What is a Community of Practice?
“Groups of people who share a concern or a passion for something they do and learn how to do it better as they interact regularly.” – Wenger-Trayner, 2015
Cohort-based programs, where faculty come together several times during the semester, can have meaningful impacts on helping build community, networks and knowledge.
Communities of practice were first defined in 1991 by Lave & Wenger, and have grown in their popularity and application since that time. In educational settings, CoPs have become powerful models for growth and change in higher education. They help to build community, provide a sense of belonging, enhance cross-discipline collaboration, and promote knowledge and innovation.
The topics of exploration and discussion are driven by the interests and needs of participating faculty.
A primary value of these communities is shared knowledge. Though informal, CoPs are most effective when participants participate in sustained interactions, either face to face or virtual.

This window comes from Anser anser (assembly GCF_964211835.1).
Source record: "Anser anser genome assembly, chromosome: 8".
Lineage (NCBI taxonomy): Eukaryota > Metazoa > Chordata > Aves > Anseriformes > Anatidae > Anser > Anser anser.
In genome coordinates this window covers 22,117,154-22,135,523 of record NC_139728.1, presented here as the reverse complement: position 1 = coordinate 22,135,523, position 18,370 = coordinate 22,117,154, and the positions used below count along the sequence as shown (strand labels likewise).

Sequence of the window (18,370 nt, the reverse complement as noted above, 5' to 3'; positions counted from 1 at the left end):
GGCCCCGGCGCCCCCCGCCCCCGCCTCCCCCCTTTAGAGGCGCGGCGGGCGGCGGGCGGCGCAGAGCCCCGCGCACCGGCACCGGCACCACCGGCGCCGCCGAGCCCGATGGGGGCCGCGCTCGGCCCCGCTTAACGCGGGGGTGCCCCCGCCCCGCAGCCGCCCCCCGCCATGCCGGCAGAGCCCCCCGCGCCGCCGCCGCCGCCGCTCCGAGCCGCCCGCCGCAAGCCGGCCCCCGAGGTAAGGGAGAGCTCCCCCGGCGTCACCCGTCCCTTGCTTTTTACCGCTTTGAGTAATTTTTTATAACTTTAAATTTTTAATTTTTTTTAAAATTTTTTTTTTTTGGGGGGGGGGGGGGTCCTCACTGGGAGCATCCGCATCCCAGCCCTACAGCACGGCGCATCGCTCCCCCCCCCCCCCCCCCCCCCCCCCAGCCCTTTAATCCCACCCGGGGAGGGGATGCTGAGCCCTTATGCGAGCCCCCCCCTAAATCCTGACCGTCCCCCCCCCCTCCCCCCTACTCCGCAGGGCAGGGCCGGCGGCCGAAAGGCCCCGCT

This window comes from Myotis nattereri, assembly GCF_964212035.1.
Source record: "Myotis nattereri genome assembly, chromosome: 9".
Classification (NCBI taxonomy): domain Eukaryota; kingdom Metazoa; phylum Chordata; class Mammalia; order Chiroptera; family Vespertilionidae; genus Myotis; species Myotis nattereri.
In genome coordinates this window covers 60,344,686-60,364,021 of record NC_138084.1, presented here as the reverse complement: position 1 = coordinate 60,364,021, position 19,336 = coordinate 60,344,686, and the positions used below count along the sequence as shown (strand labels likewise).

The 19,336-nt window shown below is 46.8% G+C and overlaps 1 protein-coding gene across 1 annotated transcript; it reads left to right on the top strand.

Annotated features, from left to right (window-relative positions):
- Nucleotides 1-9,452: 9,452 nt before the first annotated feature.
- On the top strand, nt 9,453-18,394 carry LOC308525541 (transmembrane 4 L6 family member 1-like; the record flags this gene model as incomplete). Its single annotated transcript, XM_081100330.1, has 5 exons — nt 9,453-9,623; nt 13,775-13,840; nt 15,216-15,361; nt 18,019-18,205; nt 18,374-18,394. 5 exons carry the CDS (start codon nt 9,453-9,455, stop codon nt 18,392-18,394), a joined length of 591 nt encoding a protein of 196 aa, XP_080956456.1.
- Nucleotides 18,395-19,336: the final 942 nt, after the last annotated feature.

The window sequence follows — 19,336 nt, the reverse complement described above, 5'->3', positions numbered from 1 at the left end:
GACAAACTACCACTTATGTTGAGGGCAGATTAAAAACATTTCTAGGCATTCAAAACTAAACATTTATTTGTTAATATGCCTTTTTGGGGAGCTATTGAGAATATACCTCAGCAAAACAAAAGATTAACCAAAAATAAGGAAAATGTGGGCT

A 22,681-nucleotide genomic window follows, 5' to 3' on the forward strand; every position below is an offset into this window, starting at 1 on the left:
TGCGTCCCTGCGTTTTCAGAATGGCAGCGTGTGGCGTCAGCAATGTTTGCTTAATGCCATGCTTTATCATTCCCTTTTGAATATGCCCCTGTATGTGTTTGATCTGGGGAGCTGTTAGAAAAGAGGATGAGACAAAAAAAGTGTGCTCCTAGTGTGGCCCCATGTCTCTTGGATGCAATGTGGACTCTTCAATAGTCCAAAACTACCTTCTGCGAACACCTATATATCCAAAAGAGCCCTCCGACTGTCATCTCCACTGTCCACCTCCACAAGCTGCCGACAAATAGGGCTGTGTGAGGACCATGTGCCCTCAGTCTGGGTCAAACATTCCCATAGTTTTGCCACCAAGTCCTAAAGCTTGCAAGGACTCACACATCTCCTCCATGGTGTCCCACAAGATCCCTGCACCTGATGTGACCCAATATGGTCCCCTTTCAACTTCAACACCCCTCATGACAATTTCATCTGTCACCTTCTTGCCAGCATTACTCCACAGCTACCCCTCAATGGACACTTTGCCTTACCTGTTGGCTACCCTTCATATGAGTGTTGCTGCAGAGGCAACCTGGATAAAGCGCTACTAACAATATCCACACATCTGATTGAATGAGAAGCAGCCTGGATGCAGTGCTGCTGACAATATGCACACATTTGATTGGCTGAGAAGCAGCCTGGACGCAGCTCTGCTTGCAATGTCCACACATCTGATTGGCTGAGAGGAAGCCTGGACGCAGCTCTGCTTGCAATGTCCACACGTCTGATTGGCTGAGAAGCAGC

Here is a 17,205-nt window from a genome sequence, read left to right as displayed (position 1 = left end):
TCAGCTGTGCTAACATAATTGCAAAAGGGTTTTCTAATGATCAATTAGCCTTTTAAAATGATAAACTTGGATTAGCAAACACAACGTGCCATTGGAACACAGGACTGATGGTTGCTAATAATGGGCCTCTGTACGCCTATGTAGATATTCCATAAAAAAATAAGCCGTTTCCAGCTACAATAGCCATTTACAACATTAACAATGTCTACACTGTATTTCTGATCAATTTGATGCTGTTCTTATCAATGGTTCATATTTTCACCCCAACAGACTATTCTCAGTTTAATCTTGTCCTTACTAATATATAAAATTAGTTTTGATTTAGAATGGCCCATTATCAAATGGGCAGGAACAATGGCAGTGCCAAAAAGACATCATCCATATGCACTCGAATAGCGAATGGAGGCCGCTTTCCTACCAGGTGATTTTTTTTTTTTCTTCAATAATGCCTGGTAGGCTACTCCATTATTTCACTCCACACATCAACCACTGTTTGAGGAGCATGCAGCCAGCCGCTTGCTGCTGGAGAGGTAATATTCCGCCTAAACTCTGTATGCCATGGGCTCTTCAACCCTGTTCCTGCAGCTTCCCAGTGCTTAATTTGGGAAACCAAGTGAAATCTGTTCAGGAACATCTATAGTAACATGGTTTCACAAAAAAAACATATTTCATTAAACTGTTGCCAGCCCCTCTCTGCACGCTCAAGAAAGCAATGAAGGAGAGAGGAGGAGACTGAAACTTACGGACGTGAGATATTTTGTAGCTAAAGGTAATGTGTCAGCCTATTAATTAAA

When you register for a CoP you are registering for all events in the series – so please mark your calendars and plan accordingly!
Spring 2021 Communities of Practice
Spring 2021 Discussion Groups
Spring 2021 Book Clubs
Past Communities of Practice
Science of Learning
Large Enrollment Courses
Fundamentals of College Teaching
Active Learning Strategies
Active Learning Strategies for Online Teaching
Teaching with Equity in Mind
International Teaching Assistants
Online Teaching and Learning
New Faculty Seminar
Department Specific Communities of Practice
Past Book Clubs
Teach Students How to Learn: Strategies You Can Incorporate Into Any Course to Improve Student Metacognition, Study Skills, and Motivation by Saundra Yancy McGuire
Small Teaching: Everyday Lessons from the Science of Learning by James M. Lang
Critical Digital Pedagogy edited by Jesse Stommel, Chris Friend, and Sean Michael Morris
What the Best College Teachers Do by Ken Bain